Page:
News from this weekend comes from St. Clair County, Illinois.
This southwestern county in Illinois was not a place on my radar screen, for anything. It is now.
George Pawlaczyk and Beth Hundsdorfer report in the Belleville News-Democrat (Illinois) a new Conviction Integrity unit begun in 2013 as a check on wrongful prosecutions and wrongful convictions has already exonerated a full nine people.
"[N]ine defendants accused in eight cases have been freed in prosecutions that involved murder, armed robbery, predatory criminal sexual assault, reckless homicide, possession of a weapon by a felon and felony retail theft," note Pawlaczyk and Hundsdorfer.
Nine more innocents exonerated from a county roughly half as populous as Dane County Wisconsin in some two years.
As Wisconsin (and the nation) comes to grips with the fact police routinely lie, coerce innocents and cook reports, prosecutors' prime objective remains to achieve statistics of convictions over truth. Reforms in district attorney's offices are as common as a 50-degree January day in Wisconsin, and the question arises what is to be done.
The criminal justice sensation chronicling the moral and legal disgrace in Manitowoc County Wisconsin, Making of Murderer, has provoked a reaction among law enforcement jurists.
This reaction from Wisconsin law enforcement, I'm told, is one of smug arrogance, inappropriate from the prosecutorial offices holding so much power over the liberty of American citizens in a Constitutional democracy.
Then again most jurists don't become prosecutors to serve the citizenry, and the district attorney's office is not a fountain of soul-searching intellectuals who stay up nights pondering what went wrong when another innocent is exonerated after losing decades of his or her life.
This isn't grade school, folks: Let's acclaim a truism, the district attorney's office (or the state's attorney's office) is typically a stepping stone to enhance a legal career; maybe a lucrative position as a partner in as a defense attorney in a mid-sized firm, (unless your were drummed out of office like the fetid, ethics-free Ken Kratz who runs a small firm exiled up north in Superior, Wisconsin) or maybe a cushy, tax payer-financed judgeship awaits.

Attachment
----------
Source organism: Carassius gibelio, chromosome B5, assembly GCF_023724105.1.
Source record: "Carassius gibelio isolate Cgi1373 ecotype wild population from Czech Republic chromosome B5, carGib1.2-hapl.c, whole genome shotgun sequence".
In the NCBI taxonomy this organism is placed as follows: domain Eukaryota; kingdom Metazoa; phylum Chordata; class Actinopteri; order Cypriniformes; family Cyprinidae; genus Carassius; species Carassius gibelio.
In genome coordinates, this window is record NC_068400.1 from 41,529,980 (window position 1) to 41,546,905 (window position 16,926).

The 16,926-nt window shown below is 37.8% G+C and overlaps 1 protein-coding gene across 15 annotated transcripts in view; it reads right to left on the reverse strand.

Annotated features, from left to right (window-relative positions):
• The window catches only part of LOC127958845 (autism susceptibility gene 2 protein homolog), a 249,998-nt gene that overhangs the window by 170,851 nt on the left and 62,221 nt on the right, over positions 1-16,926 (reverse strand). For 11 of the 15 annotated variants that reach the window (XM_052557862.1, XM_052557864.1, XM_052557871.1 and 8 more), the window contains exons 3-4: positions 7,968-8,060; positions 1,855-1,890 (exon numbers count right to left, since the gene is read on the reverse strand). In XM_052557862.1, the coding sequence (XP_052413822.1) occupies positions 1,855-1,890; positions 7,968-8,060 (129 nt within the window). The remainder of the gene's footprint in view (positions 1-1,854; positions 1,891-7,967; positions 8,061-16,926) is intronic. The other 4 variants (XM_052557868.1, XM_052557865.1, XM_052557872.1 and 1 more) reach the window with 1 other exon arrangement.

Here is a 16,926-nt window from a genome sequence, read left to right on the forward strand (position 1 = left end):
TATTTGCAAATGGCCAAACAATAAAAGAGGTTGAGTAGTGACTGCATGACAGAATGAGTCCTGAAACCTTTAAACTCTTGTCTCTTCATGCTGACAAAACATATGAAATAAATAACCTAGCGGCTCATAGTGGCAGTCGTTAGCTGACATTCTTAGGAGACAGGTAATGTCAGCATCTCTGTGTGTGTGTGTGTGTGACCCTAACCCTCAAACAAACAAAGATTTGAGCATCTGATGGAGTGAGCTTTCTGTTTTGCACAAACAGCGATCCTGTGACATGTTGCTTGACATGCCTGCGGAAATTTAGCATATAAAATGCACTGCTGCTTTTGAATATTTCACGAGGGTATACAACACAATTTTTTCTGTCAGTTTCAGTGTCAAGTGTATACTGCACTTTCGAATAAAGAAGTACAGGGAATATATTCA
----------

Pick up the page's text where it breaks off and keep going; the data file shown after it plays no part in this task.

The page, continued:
Dane County's Penny Brummer
In Dane County, readers are familiar with the wrongful conviction of Penny Brummer, as the Innocence Project, journalists, jurists, scholars and advocates know well this woman is innocent and they cannot, to this point, get Ms. Brummer out of prison, much less exonerate her. No evidence plus no motive equals no justice for Penny Brummer, but hey, she is a lesbian and served in the military right out of high school. By the way, please consider signing this new petition RE getting Ms. Brummer a new trial.
The reason Brummer remains in prison, to be candid, is the obstinance of the district attorney's office, and the absence of an independent county Conviction Integrity Unit.
Considering the analytical resources in Dane County and the University of Wisconsin-Madison's Frank J. Remington Center, there is every citizen resource in place to draft a mission statement, policies and procedures, criteria and scope of an independent Conviction Integrity Unit as a check on wrongful prosecutions and convictions in Dane County such as Penny Brummer, and Forest Shomberg, and Ralph Armstrong, and Anthony Hicks, and Audrey Edmunds, perhaps you notice a pattern forming: These are human beings. And this is just a partial list in Dane County where being exonerated is very difficult and takes a lot of luck along with the dedication of the Innocence Project, for example.
Most of the growing number of Conviction Integrity units across America are part of the district attorney's office and their efficacy is under debate.
But in St. Clair County, Illinois, State's Attorney Brendan Kelly's Conviction Integrity unit works before conviction and a case's inception into Conviction Integrity protocol is begun at the request of defense attorneys to the state's attorney.
No reason Dane County cannot establish a Conviction Integrity Unit, independent from the district attorney's office, and staff it with retired jurists, journalists, students and other scholars.
Ask Brummer, Shomberg, Armstrong, Hicks, and Edmunds (and an untold number other citizens) if this might be a good idea.
To end on a positive note, $16.8 Million was awarded by the State of Connecticut to four wrongfully convicted men last week. Good thing those guys don't live in Manitowoc County, or Dane County.
"The quest for a conviction cannot outweigh the Constitution rights of an accused," wrote Commissioner J. Paul Vance, Jr., Claims Commissioner of the State of Connecticut.
Dare to dream.